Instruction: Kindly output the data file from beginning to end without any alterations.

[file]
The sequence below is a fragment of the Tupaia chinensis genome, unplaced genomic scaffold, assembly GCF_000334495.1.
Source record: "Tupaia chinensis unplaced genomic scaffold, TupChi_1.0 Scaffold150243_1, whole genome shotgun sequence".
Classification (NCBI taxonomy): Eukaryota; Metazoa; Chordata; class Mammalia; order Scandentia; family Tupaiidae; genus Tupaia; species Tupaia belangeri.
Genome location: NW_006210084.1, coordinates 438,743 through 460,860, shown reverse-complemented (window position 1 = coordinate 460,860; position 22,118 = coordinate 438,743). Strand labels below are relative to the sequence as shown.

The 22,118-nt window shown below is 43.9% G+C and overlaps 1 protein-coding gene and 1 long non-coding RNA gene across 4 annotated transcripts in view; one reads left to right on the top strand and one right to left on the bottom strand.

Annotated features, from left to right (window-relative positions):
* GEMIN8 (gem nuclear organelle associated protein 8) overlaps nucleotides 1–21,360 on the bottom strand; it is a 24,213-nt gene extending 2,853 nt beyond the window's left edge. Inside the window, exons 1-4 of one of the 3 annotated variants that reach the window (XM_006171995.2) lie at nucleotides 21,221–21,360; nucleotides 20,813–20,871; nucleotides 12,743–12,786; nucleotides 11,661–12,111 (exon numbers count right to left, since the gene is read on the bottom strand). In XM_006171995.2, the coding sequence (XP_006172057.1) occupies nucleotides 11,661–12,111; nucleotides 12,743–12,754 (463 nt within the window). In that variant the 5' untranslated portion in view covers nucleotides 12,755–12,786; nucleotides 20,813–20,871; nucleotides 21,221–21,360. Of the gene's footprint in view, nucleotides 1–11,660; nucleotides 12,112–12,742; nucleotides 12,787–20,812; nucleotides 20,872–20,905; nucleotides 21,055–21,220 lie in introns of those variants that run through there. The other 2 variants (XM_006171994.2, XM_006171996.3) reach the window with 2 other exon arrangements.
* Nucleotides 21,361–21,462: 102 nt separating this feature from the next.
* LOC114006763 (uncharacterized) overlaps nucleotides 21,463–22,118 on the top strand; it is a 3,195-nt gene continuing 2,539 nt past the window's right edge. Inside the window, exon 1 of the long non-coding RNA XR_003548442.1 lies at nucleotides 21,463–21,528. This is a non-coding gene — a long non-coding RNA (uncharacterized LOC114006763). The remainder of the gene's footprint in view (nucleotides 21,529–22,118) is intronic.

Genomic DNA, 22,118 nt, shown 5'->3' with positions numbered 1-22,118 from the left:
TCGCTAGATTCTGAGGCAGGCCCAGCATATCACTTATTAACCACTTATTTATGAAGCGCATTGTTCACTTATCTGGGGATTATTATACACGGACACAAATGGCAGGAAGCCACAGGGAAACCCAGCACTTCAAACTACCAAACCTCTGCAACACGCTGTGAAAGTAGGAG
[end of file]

The sequence below is a fragment of the Tupaia chinensis genome, unplaced genomic scaffold, assembly GCF_000334495.1.
Source record: "Tupaia chinensis unplaced genomic scaffold, TupChi_1.0 Scaffold150243_1, whole genome shotgun sequence".
Classification (NCBI taxonomy): Eukaryota; Metazoa; Chordata; class Mammalia; order Scandentia; family Tupaiidae; genus Tupaia; species Tupaia belangeri.
Genome location: NW_006210084.1, coordinates 438,743 through 460,860, shown reverse-complemented (window position 1 = coordinate 460,860; position 22,118 = coordinate 438,743). Strand labels below are relative to the sequence as shown.

The 22,118-nt window shown below is 43.9% G+C and overlaps 1 protein-coding gene and 1 long non-coding RNA gene across 4 annotated transcripts in view; one reads left to right on the top strand and one right to left on the bottom strand.

Annotated features, from left to right (window-relative positions):
* GEMIN8 (gem nuclear organelle associated protein 8) overlaps nucleotides 1–21,360 on the bottom strand; it is a 24,213-nt gene extending 2,853 nt beyond the window's left edge. Inside the window, exons 1-4 of one of the 3 annotated variants that reach the window (XM_006171995.2) lie at nucleotides 21,221–21,360; nucleotides 20,813–20,871; nucleotides 12,743–12,786; nucleotides 11,661–12,111 (exon numbers count right to left, since the gene is read on the bottom strand). In XM_006171995.2, the coding sequence (XP_006172057.1) occupies nucleotides 11,661–12,111; nucleotides 12,743–12,754 (463 nt within the window). In that variant the 5' untranslated portion in view covers nucleotides 12,755–12,786; nucleotides 20,813–20,871; nucleotides 21,221–21,360. Of the gene's footprint in view, nucleotides 1–11,660; nucleotides 12,112–12,742; nucleotides 12,787–20,812; nucleotides 20,872–20,905; nucleotides 21,055–21,220 lie in introns of those variants that run through there. The other 2 variants (XM_006171994.2, XM_006171996.3) reach the window with 2 other exon arrangements.
* Nucleotides 21,361–21,462: 102 nt separating this feature from the next.
* LOC114006763 (uncharacterized) overlaps nucleotides 21,463–22,118 on the top strand; it is a 3,195-nt gene continuing 2,539 nt past the window's right edge. Inside the window, exon 1 of the long non-coding RNA XR_003548442.1 lies at nucleotides 21,463–21,528. This is a non-coding gene — a long non-coding RNA (uncharacterized LOC114006763). The remainder of the gene's footprint in view (nucleotides 21,529–22,118) is intronic.

Genomic DNA, 22,118 nt, shown 5'->3' with positions numbered 1-22,118 from the left:
TCGCTAGATTCTGAGGCAGGCCCAGCATATCACTTATTAACCACTTATTTATGAAGCGCATTGTTCACTTATCTGGGGATTATTATACACGGACACAAATGGCAGGAAGCCACAGGGAAACCCAGCACTTCAAACTACCAAACCTCTGCAACACGCTGTGAAAGTAGGAG